Fender Kxr100 Full-Range Amplifier

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FENDER KXR 100 FULL-RANGE AMPLIFIER

Dec 20, 2006
Review by  
Rated a Very Helpful Review

Pros:This is a very versatile amp.

Cons:None.

The Bottom Line: This amp is a great resource for any musician who needs an amp that can almost do it all.


FENDER KXR 100 FULL-RANGE AMPLIFIER


As some of you who may be reading this review already know, I come from a very musical family. This affords me the opportunity to be exposed to and to play many different types of musical equipment that I might not otherwise have access to. Recently, one of my sons turned me on to the incredible sonic palate of the Baritone Guitar. After playing it for a while, I just had to have one, and recently purchased one. The Baritone Guitar straddles the fence between a regular 6-string guitar and a Bass Guitar, and sounds best when played through an amp that will permit the low notes to be reproduced as being powerful, deep, and distinct, while at the same time not sacrificing the clarity and brightness of the higher end notes. This presents a player with a problem, as some guitar amps cannot handle the low end of the Baritone Guitar without breaking up, and many bass amps just do not reproduce the clarity and distinctness on the high end. It was with these thoughts in mind that I decided to check out my cousin’s Fender KXR 100 Full-Range Amplifier.


My cousin is currently playing in a three-piece lounge band. The three members each play acoustic and electric guitar, bass guitar, and keyboards, as well as sing, and they use three Fender KXR 100 Full-Range Amplifiers for live performances. All of the music, as well as the vocals, are handled by the three Fender KXR’s. Believe me, asking an amp to handle this wide range of tonal frequencies and related harmonic overtones is asking an awful lot from an amp. But enough background information, let’s get on to a description of the sound and performance of the Fender KXR 100 Full Range Amplifier.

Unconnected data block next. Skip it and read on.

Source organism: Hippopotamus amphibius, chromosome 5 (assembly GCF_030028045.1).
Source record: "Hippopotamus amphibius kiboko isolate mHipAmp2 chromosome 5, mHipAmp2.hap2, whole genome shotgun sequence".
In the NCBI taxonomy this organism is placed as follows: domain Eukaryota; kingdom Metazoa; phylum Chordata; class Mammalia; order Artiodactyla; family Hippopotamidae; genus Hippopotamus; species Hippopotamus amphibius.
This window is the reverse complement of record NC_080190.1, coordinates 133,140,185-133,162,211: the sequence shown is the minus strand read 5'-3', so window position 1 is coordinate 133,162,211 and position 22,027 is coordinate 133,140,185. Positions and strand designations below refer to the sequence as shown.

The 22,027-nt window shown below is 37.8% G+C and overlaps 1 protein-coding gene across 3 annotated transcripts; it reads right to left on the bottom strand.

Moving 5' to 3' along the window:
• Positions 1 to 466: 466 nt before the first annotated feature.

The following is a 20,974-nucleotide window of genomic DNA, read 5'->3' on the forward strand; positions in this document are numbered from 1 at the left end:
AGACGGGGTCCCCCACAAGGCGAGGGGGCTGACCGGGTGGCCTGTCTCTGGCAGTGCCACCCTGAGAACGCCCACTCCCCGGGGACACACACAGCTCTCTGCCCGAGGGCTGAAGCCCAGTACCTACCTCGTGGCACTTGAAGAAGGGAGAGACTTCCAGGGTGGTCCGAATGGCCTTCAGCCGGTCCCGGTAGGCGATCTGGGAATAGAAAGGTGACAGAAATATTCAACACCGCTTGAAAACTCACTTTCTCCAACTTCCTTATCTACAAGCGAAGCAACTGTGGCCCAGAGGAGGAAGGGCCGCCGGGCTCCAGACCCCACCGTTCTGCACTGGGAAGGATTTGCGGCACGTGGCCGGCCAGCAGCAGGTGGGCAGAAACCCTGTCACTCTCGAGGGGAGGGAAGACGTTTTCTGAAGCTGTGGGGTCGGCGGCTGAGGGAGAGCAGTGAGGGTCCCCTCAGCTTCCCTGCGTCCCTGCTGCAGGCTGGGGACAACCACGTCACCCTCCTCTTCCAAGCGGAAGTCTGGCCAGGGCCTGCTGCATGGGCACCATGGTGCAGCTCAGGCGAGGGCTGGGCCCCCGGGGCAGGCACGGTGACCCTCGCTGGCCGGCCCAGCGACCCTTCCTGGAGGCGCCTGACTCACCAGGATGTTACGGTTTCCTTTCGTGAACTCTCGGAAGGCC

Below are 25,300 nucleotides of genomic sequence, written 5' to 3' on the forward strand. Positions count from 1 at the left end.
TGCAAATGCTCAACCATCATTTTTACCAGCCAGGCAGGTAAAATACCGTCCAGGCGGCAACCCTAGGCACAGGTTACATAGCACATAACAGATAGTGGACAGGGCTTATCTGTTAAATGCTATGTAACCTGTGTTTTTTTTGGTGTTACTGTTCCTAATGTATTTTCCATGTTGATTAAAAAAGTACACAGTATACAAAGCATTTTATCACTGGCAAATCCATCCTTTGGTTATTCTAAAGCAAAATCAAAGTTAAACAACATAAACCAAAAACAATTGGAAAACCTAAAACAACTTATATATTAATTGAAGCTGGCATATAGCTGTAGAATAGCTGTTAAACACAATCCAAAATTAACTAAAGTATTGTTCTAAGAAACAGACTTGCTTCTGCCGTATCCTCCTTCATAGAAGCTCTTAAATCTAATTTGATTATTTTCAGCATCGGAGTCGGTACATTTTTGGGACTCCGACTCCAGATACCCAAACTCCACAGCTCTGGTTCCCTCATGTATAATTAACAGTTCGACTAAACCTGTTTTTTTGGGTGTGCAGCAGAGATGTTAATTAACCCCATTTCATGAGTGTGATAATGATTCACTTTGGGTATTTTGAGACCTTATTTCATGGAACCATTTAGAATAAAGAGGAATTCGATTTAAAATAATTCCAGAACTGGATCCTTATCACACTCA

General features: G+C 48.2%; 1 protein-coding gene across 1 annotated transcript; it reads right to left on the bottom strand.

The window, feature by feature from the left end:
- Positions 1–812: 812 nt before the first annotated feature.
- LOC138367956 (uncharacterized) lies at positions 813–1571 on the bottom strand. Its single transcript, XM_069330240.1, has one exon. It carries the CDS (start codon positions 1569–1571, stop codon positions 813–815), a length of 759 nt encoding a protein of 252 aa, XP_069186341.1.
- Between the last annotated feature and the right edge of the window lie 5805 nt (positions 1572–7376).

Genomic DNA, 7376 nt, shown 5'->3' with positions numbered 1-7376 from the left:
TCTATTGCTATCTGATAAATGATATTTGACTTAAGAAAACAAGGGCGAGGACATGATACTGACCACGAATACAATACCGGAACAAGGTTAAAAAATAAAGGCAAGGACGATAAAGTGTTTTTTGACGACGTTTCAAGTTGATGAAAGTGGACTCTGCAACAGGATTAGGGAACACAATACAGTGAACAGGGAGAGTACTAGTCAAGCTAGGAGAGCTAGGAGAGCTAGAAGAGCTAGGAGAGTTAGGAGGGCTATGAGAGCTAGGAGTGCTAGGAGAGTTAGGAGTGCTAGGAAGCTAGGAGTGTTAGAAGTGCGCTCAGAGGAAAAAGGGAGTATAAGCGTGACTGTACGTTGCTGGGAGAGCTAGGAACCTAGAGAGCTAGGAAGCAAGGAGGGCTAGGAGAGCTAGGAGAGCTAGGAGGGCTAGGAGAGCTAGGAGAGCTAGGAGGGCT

The Fender KXR 100 was originally billed as being a keyboard amplifier, and was made to faithfully reproduce the lowest lows and highest highs that a keyboard could put out. Coincidently, because of this, and because of its unique design characteristics, the Fender KXR 100 is also capable of serving as a bass amp, a P.A system, or a guitar amp that is capable of handling the power and raunchiness of an electric guitar, while also being able to reproduce the delicate overtones of an acoustic guitar. Thus, the name “Full-Range Amplifier.”


Exactly why would someone need a full-range amp for vocals, acoustic guitar, or for a keyboard instead of just a plain old good guitar amp? This is a very complicated answer. Most electric guitar amps color the sound of the instrument being amplified, and they emphasize the mid-range frequencies, while at the same time cutting off ultra low end or high end frequencies and overtones. As such, most guitar amps are not made to handle the sparkling high and low overtones of a good acoustic guitar, and they can not handle the low and high end notes of a synthesizer or modern keyboard. The result is a muddy, and indistinct sound. However, a full range amplifier is made to handle the full range of sounds of a modern keyboard or synthesizer, as well as being able to reproduce the overtones of an acoustic guitar. Another key component effecting the sound reproduction of a full range amplifier is a lot of power and very little distortion. Finally, in order to get the right sound for the right room, you will need to be able to tweak that sound of the amp with an equalizer to compensate for any differences in the acoustics of the room you are playing in. It is for the above stated reasons that the Fender KXR 100 is a good choice for a keyboard, acoustic guitar, or for vocals, as it fits the bill quite nicely in each of the above cited areas.